My Mom Said Her Shoyu Chicken Recipe Was Too Simple to Share

·4 min read

The only thing better than a good recipe? When something’s so easy to make that you don’t even need one. Welcome to It’s That Simple, a column where we talk you through the process of making the dishes and drinks we can make with our eyes closed.

Fusion is a word that’s come to imply a lack of authenticity, but much of the culture of Hawai’i is itself a hybrid, and the plate lunch is a beautiful reflection of that. A kind of bento box—like take-out meal, plate lunch was originally eaten by laborers. Today, you can roll up to drive-ins and food wagons across the islands for a styrofoam container loaded with two scoops of white rice, mayo-laden macaroni salad, and an entrée—to name just a few, katsu, kalua pig, and cold ginger chicken, or shoyu chicken.

Sweet and salty, shoyu chicken is made by simmering chicken in an aromatic broth of ginger, garlic, Mr. Yoshida’s sauce (or soy sauce plus brown sugar), and mirin. The word shoyu in the name refers to Japanese-style soy sauce, and the flavor of the dish as a whole is similar to that of teriyaki. Still, the “official” origins of the recipe are hard to trace. Like many dishes in Hawai’i, shoyu chicken is an amalgamation of tastes brought together by immigrants from China, Portugal, Japan, the Philippines, Korea, and Puerto Rico who began traveling here to work the fruit and sugar plantations in the 1850s.

I don’t remember the first time I ate shoyu chicken; when I was growing up in Hawai’i, it was one of those ubiquitous dishes that was always around. My mom had three kids to feed and my dad was always working—this was a meal she could easily throw together with only a pot and a handful of staples. It can feed mass amounts of people in a short time and you don’t have to be too precious about quantities; most combinations of the core ingredients will result in moist, flavorful meat. In many ways shoyu chicken is really about abundance and communion.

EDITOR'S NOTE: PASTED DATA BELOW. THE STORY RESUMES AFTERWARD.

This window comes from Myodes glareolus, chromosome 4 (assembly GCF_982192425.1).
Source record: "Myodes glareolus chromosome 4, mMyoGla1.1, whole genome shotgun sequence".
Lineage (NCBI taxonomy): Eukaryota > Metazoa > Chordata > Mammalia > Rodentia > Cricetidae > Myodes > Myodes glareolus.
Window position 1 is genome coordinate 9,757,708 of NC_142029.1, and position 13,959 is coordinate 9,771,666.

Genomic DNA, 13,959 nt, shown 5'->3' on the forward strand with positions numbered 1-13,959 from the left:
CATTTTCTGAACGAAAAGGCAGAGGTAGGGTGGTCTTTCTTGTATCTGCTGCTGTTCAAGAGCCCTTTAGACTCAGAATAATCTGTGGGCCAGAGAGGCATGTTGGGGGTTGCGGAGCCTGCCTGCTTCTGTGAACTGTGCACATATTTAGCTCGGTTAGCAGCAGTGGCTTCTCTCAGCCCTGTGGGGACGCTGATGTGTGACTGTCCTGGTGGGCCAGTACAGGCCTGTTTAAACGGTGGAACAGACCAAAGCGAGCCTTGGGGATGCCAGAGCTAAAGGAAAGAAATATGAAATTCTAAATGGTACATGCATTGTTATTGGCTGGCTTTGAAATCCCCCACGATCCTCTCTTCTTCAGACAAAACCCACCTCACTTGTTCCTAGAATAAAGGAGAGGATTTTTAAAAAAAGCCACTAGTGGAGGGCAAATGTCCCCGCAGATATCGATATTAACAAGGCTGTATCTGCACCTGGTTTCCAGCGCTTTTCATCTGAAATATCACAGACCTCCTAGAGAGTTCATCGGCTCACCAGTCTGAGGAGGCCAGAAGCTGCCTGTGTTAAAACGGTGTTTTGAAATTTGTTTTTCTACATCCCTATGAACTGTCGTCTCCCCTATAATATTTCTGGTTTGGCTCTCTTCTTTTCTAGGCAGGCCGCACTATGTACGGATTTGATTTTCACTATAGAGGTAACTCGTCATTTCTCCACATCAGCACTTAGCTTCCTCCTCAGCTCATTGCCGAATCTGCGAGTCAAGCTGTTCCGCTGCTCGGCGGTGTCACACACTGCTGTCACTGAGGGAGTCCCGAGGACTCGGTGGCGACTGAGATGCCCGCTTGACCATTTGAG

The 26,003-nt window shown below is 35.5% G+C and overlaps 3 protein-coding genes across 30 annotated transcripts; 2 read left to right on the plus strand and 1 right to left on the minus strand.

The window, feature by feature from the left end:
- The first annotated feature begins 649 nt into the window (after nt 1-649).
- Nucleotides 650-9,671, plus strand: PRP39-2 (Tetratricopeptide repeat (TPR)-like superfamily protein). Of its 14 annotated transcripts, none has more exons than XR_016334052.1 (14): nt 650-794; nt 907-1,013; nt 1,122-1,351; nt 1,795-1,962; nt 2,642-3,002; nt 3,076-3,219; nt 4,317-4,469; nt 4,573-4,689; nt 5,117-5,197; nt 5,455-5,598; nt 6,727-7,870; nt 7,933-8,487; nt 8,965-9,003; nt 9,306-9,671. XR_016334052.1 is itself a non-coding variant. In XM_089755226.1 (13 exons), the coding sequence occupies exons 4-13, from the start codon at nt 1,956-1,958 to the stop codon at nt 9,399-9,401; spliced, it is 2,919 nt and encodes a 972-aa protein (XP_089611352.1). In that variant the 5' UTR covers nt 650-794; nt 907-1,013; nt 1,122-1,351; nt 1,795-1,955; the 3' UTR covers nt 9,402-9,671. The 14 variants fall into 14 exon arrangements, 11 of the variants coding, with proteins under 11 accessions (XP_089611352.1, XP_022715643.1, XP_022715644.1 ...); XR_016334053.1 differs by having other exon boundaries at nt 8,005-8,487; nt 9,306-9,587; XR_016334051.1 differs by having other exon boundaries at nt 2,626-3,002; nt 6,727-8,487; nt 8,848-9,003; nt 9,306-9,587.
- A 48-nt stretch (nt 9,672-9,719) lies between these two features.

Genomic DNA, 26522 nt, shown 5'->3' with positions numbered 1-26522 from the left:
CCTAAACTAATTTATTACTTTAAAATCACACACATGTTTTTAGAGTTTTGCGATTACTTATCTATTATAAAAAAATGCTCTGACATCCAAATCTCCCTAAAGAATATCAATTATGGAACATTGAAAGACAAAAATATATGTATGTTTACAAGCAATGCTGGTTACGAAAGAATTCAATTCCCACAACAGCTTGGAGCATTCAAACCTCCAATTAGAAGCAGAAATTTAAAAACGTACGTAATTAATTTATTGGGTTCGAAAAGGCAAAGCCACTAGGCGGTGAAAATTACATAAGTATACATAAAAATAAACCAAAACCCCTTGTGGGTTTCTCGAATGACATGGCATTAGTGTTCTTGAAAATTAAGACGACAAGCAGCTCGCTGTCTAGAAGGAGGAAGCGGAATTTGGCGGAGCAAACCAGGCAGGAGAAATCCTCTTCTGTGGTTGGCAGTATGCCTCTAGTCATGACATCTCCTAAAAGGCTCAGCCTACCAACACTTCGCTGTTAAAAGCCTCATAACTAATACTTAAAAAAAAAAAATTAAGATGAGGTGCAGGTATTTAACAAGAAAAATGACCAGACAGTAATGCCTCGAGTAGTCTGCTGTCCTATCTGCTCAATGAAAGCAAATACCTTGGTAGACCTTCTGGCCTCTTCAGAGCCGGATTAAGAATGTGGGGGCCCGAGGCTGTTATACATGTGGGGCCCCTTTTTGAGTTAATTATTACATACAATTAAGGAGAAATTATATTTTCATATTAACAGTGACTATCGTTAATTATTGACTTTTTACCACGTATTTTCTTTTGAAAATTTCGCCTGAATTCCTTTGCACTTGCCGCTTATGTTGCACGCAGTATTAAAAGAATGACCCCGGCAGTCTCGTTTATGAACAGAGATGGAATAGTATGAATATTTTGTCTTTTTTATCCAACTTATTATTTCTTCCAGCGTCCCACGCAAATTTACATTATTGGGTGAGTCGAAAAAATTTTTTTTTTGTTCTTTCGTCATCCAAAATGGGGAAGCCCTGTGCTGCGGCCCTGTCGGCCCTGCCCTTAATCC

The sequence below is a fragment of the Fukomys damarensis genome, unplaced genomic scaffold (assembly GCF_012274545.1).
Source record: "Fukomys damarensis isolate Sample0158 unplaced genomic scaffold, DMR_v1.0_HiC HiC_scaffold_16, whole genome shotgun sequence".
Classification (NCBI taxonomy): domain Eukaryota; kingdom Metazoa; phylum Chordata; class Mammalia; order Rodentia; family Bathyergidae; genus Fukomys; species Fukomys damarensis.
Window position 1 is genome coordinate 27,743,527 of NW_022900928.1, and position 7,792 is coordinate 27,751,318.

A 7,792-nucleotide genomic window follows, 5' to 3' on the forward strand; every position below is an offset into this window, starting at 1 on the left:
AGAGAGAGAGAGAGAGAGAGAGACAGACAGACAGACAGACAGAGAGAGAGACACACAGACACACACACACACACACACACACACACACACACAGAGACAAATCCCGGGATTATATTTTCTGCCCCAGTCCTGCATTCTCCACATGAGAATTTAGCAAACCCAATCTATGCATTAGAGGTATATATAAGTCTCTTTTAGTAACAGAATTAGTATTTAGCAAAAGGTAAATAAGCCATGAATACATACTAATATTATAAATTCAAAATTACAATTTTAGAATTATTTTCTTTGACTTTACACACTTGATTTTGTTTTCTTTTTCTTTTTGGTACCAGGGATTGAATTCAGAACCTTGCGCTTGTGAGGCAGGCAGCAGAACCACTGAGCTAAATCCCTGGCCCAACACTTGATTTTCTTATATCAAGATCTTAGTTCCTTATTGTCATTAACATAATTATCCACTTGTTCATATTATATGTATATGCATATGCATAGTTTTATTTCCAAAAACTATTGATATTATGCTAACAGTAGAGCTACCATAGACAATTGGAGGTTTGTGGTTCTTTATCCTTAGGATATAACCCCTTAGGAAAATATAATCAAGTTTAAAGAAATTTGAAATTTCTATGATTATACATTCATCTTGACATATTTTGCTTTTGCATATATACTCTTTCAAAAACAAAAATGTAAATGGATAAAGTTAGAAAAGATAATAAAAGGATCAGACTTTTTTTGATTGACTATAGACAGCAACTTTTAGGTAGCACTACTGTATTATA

My mom’s recipe deviates a little from the plate lunch entrée because she tends to let the sauce caramelize longer so it’s thicker and the flavors feel more concentrated. I personally like to go heavier on the ginger and garlic than what my mom’s recipe calls for, but you can adjust the quantities to your own tastes.

Here’s how to make shoyu chicken:

Place a large pot or Dutch oven over medium heat and coat the base with vegetable oil. Slice up a 2-inch piece ginger and smash 3–4 garlic cloves, then stir-fry them in the oil until they’re aromatic. (Note: More ginger equals more heat.) Add 1 cup Mr. Yoshida’s sauce or 1 cup shoyu plus ¾ cup brown sugar, 1 cup water, and ½ cup mirin to the pot, and bring the liquid to a boil. Transfer 3 lb. bone-in, skin-on chicken thighs, wings, or drumsticks into the pot. When the liquid returns to a boil, reduce the heat, cover the pot, and simmer chicken for about 30 minutes. Remove cover and simmer for another 15 minutes or until the sauce has noticeably thickened. After serving, top the chicken with chopped scallions.

Growing up, I remember eating shoyu chicken drumsticks ravenously with my hands, but there are plenty of ways to serve it. Mac salad is a classic pairing; it lends a cold, creamy texture that cuts some of the saltiness perfectly. In my family, there was always cooked white rice present to soak up the umami-rich sauce, plus a side of canned sweet corn.

This is the first time my mom’s recipe has been written down—shoyu chicken is a dish that was passed down orally—and she was actually reluctant to share it. She said it’s “too simple,” a dinner she would make when she was feeling tired or busy. But that’s exactly the point for me. Over the last year, especially as my zest for culinary experiments wanes, I’ve been making shoyu chicken more often. Each time the end result varies just a little. But it always delivers a kind of easy, homey comfort—something I can’t get enough of these days.

Mitchell Kuga is a culture writer based in Honolulu, Hawai’i.

Originally Appeared on Bon Appétit